Winter’s Bone (Debra Granik, 2010)
I watched Winter’s Bone almost five months ago as I write the first words of this review. I have been trying to come up with something to say about it that does not somehow include far too many uses of the term “wow”. I really haven’t been doing a good job of it, so I just gave up trying. (Amusingly, it has now been another two months between the time I wrote those first three sentences and the time I am writing this fourth; I guess I hadn’t stopped trying hard enough.) This is a movie of uncommon power and grace about people and situations who are uncommonly powerless and graceless, and that takes some doing indeed. Much of this, of course, is down to perfect casting; the film lists Kerry Barden and Paul Schnee as the casting directors in the credits, but as with Granik’s previous film, Down to the Bone, I suspect she had a firmer hand in the casting than many directors do. In Down to the Bone, Granik chose as her female lead a young character actress who’d done mostly television work up to that point by the name of Vera Farmiga. The rest is history. Now, take that same story, replace the name of the film with Winter’s Bone and the name of the actress with Jennifer Lawrence. Vera Farmiga has gone on to be a respected critical darling, and deservedly so; she makes every movie she is in better than it would otherwise be. Jennifer Lawrence has gone on to be a megastar in (as I write this) just three short years; she worked for scale ($3,000 a week) on Winter’s Bone, and landed a cool ten million for Mockingjay. She’s worth it, and every frame of film containing her in Winter’s Bone attests to this.
Plot: Ree (Lawrence) is a teenager in the rural Ozarks whose family has long been fractured; her father Jessup, a meth dealer, went missing a while back. Her mother is mentally challenged, which leaves Ree the putative head of the household, teaching her younger siblings survival skills and keeping what’s left of the family together. They would have gone on like this indefinitely, most like, had not the county sheriff turned up on the family’s doorstep one morning saying Jessup is due in court in a week’s time. If he doesn’t turn up, the family will lose their house, which Jessup put up as collateral last time he got out on bail. And thus, with the reluctant help of Jessup’s slightly less dissolute brother Teardrop (Identity‘s John Hawkes), Ree embarks on a frustrating, and often dangerous, quest to determine the whereabouts of her father.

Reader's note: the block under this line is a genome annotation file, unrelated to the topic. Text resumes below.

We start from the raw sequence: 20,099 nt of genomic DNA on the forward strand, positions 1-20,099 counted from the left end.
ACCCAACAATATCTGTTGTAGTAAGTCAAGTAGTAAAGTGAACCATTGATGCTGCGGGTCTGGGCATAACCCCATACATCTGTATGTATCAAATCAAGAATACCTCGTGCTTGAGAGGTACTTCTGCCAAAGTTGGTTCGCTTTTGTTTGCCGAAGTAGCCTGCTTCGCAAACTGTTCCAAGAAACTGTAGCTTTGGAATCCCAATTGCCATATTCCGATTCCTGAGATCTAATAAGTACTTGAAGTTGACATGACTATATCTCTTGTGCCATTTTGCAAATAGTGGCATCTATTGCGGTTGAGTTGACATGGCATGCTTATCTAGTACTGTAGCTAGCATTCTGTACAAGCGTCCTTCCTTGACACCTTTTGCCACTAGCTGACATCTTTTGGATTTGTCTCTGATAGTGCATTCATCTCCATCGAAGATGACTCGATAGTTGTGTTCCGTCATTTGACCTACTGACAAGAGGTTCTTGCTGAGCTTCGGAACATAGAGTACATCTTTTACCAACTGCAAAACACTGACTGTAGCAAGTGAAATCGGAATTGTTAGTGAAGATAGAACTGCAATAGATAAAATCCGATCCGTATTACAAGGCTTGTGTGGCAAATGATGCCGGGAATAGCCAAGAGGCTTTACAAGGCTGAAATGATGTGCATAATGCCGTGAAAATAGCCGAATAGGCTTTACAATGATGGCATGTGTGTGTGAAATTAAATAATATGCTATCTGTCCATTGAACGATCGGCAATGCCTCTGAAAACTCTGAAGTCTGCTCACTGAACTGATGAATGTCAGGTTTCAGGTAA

The plot is good, the movie is perfectly-paced, and the closer that climax gets the more you know where this is going, but as with the best movies of this stripe, Granik teases you with the idea that “nope, we’re not gonna go there, and in the process we will save your sanity, your hope for the human race, and your kindness towards others.” Then she puts the goldfish bowl over your head and shatters it with a mallet, but that’s all beside the point. So are the award-caliber performances turned in by any number of other actors in this movie, including Hawkes, Shelley Waggener (Punch-Drunk Love), Ronnie Hall (in his film debut), and Tate Taylor, best known these days as a director (The Help). All of those things are good, but all of them line up as a showcase for the fearsome acting talents of Jennifer Lawrence. Make no mistake: this movie is all about Ree, and Lawrence’s performance never lets you forget that. Had it simply been her doing a reading of the character on a bare stage, with someone else feeding all the other characters’ lines, I’m not sure it wouldn’t have been just as powerful. She’s that good here. Her choice of projects since hasn’t been constantly good (viz. The House at the End of the Street), but, like Vera Farmiga, Jennifer Lawrence makes everything she appears in better than it would otherwise be. When she has a very good movie behind her, well, the result is something like Winter’s Bone. This is one for the ages. ****